2. It can not be affirmed that musical instruments were not used. It may be the case that they were used in addition to the singing, but the writers just left out mention of such, therefore we may use them.

3. It can not be affirmed that Noah made the ark completely out of gopher wood. It may be the case that parts of it were of some other material because the scripture does not tell us specifically.

Darrell wrote: The word "may" was only in reference to the possibility that the local church in Philippi was Paul's sponsoring congregation while he worked in Corinth. That Philippi served as Paul's sponsoring congregation at some point in his work is clearly affirmed in Philippians 4:15.

Carey here: If you mean that the Philippian church supported Paul, you are correct. If you mean that Philippi gathered funds from other local congregations, you have not verified this statement. Your "possibility" is only a hopeful "may" which gives you the satisfaction to continue in such practices, but you have no scriptural support for your practices if indeed you are participating in such practices.

Darrell wrote: Carey, you admit that these terms are terms of debit and credit.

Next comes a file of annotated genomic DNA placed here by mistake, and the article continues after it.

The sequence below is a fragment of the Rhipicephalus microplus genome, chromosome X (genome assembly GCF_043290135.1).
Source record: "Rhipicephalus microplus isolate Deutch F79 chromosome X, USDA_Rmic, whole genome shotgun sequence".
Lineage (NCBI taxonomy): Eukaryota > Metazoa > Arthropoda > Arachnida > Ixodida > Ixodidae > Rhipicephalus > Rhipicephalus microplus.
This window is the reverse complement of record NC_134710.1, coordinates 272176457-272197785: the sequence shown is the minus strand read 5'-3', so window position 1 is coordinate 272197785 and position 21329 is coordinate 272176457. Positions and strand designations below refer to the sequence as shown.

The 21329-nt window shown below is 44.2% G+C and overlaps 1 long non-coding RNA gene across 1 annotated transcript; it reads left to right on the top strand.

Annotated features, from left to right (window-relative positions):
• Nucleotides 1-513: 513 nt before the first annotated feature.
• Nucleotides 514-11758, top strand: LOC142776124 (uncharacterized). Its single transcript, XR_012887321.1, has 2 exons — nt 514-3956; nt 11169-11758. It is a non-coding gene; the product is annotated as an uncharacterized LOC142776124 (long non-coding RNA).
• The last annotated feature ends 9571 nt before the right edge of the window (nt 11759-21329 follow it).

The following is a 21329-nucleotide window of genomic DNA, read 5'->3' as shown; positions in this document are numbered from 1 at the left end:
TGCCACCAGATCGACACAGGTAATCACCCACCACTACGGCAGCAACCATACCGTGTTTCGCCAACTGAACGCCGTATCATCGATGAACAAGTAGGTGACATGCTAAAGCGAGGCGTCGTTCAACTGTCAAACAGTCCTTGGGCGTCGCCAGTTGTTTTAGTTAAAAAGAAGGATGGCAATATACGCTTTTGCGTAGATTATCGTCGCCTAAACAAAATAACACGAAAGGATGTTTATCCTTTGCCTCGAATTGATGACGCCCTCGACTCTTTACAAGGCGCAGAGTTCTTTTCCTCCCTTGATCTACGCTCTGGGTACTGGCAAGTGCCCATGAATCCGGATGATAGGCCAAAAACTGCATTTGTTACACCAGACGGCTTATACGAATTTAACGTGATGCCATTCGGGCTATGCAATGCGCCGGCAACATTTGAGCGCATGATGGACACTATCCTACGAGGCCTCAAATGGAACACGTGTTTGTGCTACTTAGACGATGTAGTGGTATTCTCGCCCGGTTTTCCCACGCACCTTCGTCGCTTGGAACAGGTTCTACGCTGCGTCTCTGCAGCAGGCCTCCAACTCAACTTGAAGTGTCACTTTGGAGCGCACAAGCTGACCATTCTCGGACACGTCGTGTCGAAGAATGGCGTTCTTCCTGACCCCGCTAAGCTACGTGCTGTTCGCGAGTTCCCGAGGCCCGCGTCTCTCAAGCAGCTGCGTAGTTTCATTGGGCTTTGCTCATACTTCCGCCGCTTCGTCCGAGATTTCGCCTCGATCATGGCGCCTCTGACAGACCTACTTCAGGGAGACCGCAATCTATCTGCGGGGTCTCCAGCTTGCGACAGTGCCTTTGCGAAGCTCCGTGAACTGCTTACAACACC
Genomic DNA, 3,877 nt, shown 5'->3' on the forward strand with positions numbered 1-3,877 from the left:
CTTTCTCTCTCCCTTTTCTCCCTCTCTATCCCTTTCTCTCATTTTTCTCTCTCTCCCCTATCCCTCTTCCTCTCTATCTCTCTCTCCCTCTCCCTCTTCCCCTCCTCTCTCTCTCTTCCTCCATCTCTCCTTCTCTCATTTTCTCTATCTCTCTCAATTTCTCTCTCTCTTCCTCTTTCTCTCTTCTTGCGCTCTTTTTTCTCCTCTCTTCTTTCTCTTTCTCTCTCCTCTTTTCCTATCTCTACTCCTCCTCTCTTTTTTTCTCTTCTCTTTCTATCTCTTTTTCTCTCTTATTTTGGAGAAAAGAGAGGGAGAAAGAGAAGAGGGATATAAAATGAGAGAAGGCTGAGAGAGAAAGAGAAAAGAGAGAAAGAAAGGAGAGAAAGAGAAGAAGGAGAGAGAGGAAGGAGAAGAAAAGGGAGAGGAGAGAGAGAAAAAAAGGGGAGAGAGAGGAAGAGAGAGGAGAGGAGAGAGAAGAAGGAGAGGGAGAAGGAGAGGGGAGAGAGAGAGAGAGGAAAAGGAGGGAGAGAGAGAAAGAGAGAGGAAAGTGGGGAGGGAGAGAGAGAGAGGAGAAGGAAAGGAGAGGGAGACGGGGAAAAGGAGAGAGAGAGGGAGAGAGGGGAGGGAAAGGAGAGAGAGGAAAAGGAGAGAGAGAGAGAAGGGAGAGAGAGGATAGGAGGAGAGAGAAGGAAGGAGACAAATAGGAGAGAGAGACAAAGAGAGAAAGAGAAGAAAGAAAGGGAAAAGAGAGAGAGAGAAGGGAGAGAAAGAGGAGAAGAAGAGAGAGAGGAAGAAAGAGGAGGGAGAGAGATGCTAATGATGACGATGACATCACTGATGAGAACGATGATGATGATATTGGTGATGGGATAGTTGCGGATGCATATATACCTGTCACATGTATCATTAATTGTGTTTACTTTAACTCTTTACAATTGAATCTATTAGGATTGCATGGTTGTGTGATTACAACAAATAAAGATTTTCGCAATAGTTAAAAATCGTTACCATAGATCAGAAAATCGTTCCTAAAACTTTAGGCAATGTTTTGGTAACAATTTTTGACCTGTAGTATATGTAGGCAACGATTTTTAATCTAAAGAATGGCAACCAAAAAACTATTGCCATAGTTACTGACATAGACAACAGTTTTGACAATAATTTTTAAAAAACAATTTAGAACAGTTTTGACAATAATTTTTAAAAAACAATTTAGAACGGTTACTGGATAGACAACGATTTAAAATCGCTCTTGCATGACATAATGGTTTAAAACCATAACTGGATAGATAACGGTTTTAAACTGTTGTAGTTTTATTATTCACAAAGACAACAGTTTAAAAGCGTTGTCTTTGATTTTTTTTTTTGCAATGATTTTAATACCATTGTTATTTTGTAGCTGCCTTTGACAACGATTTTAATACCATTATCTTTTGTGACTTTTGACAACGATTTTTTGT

Carey here: Yes. But just because the terms used are business terms, does not mean that they were used literally. Many evangelism terms are agricultural in nature, but we do not literally plant and harvest.

Darrell wrote: Now to the word "receiving." First of all you said that I have rearranged the order of the words "giving" and "receiving." It does not matter how these words are arranged in this prepositional phrase:

Carey here: Your arguments suggested that to me. I will admit that this is a debate tactic, which should not have been used. Your reasoning and understanding are well stated. The evidence you have presented cannot support the conclusions you have drawn.

Darrell wrote: It is correct to say that the Philippian congregation communicated into receiving and giving. It is also correct to say that they communicated into giving and receiving. [Darrell listed a bunch of Greek words along with their meanings]

Carey here: You have me at a disadvantage by using the Greek language. I contacted some friends for help. Their understanding of the passage and the words agree with your writings. However they all said that your conclusion that you have drawn couldn't be supported by the terms to which you attribute them. All of these Greek scholars whom I respect agreed that the giving and receiving were between Paul and the church in Philippi. There is nothing to indicate a one way fellowship in this matter, neither is there anything to indicate that a sponsor church arrangement can be inducted or deducted from such terminology.